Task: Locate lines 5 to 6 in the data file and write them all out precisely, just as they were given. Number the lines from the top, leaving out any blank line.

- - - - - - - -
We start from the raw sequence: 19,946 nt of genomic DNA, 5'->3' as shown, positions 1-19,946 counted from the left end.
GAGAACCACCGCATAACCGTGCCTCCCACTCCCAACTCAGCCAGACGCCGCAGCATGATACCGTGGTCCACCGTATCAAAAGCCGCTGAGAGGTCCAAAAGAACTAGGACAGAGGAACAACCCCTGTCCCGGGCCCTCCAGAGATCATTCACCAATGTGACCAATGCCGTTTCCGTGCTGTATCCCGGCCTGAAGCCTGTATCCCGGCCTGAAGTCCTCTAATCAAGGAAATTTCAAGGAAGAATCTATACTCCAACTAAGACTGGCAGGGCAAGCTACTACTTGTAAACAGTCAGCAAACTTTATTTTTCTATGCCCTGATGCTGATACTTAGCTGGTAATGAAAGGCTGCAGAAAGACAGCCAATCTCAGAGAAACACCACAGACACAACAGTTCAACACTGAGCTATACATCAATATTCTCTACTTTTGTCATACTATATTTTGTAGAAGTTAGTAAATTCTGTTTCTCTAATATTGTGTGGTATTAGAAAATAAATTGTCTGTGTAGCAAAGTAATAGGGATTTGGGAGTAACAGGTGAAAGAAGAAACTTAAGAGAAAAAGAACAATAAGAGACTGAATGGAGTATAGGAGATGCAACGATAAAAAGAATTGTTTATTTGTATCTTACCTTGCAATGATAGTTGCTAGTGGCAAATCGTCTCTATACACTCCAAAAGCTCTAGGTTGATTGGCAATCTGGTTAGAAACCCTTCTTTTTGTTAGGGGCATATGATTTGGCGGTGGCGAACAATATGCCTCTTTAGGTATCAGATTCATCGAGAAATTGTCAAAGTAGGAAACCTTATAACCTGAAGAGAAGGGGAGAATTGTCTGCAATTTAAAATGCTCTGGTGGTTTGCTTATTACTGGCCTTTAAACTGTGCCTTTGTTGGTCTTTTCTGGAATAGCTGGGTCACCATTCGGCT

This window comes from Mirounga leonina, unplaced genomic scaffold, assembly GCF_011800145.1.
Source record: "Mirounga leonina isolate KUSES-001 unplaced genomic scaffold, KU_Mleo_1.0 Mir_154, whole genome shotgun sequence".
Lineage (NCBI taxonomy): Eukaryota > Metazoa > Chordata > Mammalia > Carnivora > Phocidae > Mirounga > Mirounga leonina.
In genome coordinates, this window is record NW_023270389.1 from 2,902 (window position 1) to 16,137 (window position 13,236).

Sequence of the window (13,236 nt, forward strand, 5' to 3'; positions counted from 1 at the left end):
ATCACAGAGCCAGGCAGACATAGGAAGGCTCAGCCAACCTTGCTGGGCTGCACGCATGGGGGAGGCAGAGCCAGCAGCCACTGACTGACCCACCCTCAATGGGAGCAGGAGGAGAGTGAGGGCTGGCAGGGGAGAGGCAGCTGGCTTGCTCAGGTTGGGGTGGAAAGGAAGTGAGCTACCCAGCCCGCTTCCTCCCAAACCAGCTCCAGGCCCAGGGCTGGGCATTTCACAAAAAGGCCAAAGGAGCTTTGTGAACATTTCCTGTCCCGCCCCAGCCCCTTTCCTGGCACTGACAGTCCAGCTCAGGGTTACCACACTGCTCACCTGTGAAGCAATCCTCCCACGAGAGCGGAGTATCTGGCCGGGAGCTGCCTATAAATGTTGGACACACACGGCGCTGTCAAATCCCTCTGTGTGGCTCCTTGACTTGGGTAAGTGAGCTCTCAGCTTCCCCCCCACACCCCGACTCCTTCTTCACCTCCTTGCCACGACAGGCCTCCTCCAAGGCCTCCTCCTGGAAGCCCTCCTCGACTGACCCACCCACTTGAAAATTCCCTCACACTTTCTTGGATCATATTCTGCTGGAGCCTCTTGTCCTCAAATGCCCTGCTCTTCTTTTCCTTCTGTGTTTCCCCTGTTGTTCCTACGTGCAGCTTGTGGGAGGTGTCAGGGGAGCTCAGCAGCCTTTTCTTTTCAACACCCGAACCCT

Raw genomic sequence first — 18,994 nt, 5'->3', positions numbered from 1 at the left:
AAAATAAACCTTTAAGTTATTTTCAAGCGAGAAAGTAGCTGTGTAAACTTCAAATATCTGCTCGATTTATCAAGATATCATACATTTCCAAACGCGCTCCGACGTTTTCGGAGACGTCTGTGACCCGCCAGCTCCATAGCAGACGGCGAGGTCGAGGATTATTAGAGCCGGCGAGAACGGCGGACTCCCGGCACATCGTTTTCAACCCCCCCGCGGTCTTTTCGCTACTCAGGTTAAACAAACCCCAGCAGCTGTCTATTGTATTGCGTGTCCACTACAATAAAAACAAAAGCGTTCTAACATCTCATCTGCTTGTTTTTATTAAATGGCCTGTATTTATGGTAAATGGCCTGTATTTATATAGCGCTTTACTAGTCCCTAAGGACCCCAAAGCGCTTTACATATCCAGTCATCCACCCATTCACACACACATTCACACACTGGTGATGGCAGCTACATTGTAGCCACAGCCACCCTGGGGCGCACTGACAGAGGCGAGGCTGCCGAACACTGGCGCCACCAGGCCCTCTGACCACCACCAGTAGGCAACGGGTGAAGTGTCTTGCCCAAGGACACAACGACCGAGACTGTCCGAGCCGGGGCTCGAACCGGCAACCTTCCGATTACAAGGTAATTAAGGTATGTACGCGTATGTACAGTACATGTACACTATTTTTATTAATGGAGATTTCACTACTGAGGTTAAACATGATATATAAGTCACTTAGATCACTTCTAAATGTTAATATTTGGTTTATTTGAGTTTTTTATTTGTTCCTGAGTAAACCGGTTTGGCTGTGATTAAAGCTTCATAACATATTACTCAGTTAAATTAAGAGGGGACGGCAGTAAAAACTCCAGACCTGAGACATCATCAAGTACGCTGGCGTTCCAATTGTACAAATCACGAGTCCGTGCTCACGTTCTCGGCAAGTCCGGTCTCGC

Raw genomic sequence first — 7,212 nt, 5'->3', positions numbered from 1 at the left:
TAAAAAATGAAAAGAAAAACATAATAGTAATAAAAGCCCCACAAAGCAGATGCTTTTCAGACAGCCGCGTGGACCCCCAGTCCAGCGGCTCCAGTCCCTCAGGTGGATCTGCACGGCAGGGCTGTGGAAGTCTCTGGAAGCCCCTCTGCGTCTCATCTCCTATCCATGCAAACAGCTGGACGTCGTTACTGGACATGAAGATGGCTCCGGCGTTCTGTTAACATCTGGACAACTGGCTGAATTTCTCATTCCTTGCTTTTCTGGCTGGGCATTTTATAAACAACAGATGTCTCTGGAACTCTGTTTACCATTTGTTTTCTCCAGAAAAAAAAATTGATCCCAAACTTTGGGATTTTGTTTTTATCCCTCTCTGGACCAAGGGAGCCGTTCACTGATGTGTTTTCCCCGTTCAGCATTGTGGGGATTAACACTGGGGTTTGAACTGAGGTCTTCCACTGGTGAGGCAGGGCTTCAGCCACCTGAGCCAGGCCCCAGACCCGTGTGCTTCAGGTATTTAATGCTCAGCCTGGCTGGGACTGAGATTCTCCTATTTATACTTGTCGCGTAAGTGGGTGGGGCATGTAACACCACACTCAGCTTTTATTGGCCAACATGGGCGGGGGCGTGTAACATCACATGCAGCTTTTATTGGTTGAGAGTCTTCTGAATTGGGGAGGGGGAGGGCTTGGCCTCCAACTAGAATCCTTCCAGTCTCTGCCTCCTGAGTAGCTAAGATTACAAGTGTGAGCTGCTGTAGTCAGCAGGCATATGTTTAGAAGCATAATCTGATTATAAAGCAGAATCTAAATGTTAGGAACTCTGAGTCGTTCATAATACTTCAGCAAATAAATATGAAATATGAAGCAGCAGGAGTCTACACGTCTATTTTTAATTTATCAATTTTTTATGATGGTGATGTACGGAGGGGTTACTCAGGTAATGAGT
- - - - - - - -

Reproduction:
Lineage (NCBI taxonomy): Eukaryota > Metazoa > Chordata > Mammalia > Carnivora > Phocidae > Mirounga > Mirounga leonina.
In genome coordinates, this window is record NW_023270389.1 from 2,902 (window position 1) to 16,137 (window position 13,236).